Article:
4 Things Your Customers look for in a Retail Fashion Experience

You wouldn’t think that the retail fashion experience would differ all that much from other retail industries, would you? As we know, however, there’s a lot of power in fashion; we use it to express ourselves, our society and identify with our communities. So why then, would we expect the same from a retail fashion experience that we would from other retail experiences? The short answer is that we shouldn’t.

Buying new clothes is a lot like adding to one’s identity, so it’s hardly fair to compare it to grocery shopping. I’m sure some people take their grocery shopping very seriously, but a retail fashion experience requires a little more of a personal touch.

Picture this, a prospective customer walks into a mainstream fashion outlet, looking to expand their wardrobe with a few things. Most people want to browse for a few minutes, but when they’re ready, they want someone to pop up and help straight away. Retail fashion staff should be trained to be present but not intrusive; there’s a fine line to be walked between helpful and annoying. I think we’ve all had the negative experience of the salesperson in hot pursuit when you told them you were ‘just browsing’. No one enjoys that experience.

So let’s cut to the chase.

1. To be helped, not hindered

Customers want to be provided with help when and where they want it, they do not want to be harassed, trailed, or annoyed. Think of it this way, it’s great to greet a customer upon their arrival, offer them help, but when they say they’re ‘just browsing’, let them browse. Keep an eye on them, and be ready to offer further help if and when they need it.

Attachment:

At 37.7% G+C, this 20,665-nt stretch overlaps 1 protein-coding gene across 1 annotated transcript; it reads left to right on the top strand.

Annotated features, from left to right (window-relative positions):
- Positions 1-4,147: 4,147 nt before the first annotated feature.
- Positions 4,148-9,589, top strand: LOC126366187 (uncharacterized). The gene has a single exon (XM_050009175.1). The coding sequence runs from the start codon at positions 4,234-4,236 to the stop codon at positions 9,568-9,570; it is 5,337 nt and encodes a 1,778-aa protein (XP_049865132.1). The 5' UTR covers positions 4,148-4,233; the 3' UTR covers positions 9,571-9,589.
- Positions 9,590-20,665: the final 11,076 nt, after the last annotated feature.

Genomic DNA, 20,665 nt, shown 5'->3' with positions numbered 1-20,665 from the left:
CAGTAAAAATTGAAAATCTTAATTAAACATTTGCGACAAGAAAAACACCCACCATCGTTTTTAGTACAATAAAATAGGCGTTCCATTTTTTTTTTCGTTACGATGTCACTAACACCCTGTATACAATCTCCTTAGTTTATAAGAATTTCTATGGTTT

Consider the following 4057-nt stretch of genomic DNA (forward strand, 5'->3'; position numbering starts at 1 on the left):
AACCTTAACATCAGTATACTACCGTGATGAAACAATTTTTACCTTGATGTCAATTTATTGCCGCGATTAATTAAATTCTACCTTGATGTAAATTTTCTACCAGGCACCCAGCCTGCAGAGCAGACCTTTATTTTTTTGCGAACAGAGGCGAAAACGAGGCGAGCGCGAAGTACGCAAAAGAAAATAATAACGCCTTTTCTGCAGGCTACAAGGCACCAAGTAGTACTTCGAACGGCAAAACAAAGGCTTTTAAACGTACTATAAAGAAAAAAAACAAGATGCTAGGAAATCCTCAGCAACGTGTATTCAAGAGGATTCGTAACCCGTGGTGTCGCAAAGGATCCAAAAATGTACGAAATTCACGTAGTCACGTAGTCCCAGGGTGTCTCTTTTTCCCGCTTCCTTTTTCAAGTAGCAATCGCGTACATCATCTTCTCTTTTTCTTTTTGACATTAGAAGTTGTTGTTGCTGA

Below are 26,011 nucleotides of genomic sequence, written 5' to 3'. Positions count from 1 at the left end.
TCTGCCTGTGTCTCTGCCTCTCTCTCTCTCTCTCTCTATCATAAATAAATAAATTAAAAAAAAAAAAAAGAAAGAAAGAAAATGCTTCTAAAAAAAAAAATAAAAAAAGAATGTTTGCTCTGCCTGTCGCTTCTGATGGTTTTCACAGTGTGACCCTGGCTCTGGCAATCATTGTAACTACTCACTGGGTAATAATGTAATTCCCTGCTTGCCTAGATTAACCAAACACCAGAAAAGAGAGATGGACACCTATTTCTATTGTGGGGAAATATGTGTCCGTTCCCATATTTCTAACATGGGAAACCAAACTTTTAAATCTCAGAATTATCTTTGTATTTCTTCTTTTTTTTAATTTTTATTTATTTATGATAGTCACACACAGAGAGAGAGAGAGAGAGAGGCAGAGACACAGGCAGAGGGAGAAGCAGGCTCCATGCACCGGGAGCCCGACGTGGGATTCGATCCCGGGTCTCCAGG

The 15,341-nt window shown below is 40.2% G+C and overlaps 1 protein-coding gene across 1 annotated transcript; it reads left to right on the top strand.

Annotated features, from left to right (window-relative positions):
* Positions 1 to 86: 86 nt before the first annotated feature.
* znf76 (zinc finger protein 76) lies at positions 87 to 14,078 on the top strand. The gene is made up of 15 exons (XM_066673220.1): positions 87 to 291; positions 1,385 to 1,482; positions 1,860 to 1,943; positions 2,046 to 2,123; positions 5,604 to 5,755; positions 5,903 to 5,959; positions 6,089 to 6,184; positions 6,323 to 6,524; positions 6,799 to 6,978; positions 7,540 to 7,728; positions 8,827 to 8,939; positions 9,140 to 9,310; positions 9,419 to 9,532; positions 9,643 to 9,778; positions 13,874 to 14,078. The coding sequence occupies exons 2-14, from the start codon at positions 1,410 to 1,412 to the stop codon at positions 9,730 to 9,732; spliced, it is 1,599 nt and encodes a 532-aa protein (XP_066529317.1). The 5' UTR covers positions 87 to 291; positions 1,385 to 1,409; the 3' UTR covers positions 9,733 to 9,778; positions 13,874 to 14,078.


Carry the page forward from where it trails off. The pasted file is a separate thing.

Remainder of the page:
2. Let them try it on

If there’s anything we learned from the Global Fashion Benchmark Study it’s that humans are tactile creatures, they want to touch, feel, and handle fabrics and items to see what they feel like against their skin. It’s important to let them do this. More than that, it’s vital to let customers try on the items to give them an idea of what it will be like to live with their item. In other words, the retail fashion experience calls for the encouragement of the tactile experience.

3. Not to wait in long lines

No one wants to wait in long lines while only one cashier deals with all the checking out – this is true for every industry, but counts for double in the fashion industry where every element of the customer journey should add to the experience – it would be a shame to earn complaints in the final stages of a customer’s stay in your store. To avoid a cashier pile up, make sure that enough cashiers are open to service the number of customers; let them understand that you value them!

4. A Tailored Retail Fashion Experience

(Excuse the pun, I couldn’t help myself.) Much like people want to be helped only when they want it, and want to touch and feel and try the products, people want the experience to be personalized to their needs. In the last article, we discussed the concept of tactful honesty and speaking up in the best interests of the customer – making sure that they are getting what they need. Personalizing a customer’s retail fashion experience is the key to making sure they’ll come back, it’s the key to generating their loyalty and return business.

A fashion retail experience is about so much more than just the sale and purchase of items: fashion is personal, expressive, and highly selective. That makes the retail fashion experience different and potentially extremely powerful.